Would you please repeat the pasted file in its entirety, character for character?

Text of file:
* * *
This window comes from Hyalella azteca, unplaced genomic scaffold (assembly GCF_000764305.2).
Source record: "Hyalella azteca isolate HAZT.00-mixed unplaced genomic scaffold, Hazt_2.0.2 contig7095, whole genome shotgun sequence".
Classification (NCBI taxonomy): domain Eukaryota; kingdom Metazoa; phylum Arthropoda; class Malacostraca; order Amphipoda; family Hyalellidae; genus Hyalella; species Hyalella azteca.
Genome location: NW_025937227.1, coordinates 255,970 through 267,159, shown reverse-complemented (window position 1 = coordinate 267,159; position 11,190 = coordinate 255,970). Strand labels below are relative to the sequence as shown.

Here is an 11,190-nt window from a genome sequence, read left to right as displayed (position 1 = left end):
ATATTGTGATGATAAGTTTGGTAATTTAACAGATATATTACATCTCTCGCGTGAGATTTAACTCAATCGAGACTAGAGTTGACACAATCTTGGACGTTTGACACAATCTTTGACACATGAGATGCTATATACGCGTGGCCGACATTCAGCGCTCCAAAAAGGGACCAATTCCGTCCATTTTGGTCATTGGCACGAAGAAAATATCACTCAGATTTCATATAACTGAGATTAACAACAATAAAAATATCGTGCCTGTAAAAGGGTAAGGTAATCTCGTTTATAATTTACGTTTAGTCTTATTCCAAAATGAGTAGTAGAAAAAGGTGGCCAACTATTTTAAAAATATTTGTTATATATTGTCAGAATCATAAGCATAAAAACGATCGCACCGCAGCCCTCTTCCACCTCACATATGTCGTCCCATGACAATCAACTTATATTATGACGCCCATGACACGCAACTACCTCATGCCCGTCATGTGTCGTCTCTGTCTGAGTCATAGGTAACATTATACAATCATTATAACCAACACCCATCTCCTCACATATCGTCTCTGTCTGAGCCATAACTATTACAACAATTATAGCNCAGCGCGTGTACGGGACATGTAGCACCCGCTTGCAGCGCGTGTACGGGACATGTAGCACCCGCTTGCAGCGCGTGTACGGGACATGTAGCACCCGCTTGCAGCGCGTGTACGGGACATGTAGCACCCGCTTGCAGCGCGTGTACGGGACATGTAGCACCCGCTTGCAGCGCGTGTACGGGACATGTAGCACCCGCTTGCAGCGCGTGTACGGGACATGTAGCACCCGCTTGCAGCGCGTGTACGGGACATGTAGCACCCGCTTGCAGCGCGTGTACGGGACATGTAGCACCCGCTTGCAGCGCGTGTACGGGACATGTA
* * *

This window comes from Hyalella azteca, unplaced genomic scaffold (assembly GCF_000764305.2).
Source record: "Hyalella azteca isolate HAZT.00-mixed unplaced genomic scaffold, Hazt_2.0.2 contig7095, whole genome shotgun sequence".
Classification (NCBI taxonomy): domain Eukaryota; kingdom Metazoa; phylum Arthropoda; class Malacostraca; order Amphipoda; family Hyalellidae; genus Hyalella; species Hyalella azteca.
Genome location: NW_025937227.1, coordinates 255,970 through 267,159, shown reverse-complemented (window position 1 = coordinate 267,159; position 11,190 = coordinate 255,970). Strand labels below are relative to the sequence as shown.

Here is an 11,190-nt window from a genome sequence, read left to right as displayed (position 1 = left end):
ATATTGTGATGATAAGTTTGGTAATTTAACAGATATATTACATCTCTCGCGTGAGATTTAACTCAATCGAGACTAGAGTTGACACAATCTTGGACGTTTGACACAATCTTTGACACATGAGATGCTATATACGCGTGGCCGACATTCAGCGCTCCAAAAAGGGACCAATTCCGTCCATTTTGGTCATTGGCACGAAGAAAATATCACTCAGATTTCATATAACTGAGATTAACAACAATAAAAATATCGTGCCTGTAAAAGGGTAAGGTAATCTCGTTTATAATTTACGTTTAGTCTTATTCCAAAATGAGTAGTAGAAAAAGGTGGCCAACTATTTTAAAAATATTTGTTATATATTGTCAGAATCATAAGCATAAAAACGATCGCACCGCAGCCCTCTTCCACCTCACATATGTCGTCCCATGACAATCAACTTATATTATGACGCCCATGACACGCAACTACCTCATGCCCGTCATGTGTCGTCTCTGTCTGAGTCATAGGTAACATTATACAATCATTATAACCAACACCCATCTCCTCACATATCGTCTCTGTCTGAGCCATAACTATTACAACAATTATAGCNCAGCGCGTGTACGGGACATGTAGCACCCGCTTGCAGCGCGTGTACGGGACATGTAGCACCCGCTTGCAGCGCGTGTACGGGACATGTAGCACCCGCTTGCAGCGCGTGTACGGGACATGTAGCACCCGCTTGCAGCGCGTGTACGGGACATGTAGCACCCGCTTGCAGCGCGTGTACGGGACATGTAGCACCCGCTTGCAGCGCGTGTACGGGACATGTAGCACCCGCTTGCAGCGCGTGTACGGGACATGTAGCACCCGCTTGCAGCGCGTGTACGGGACATGTAGCACCCGCTTGCAGCGCGTGTACGGGACATGTA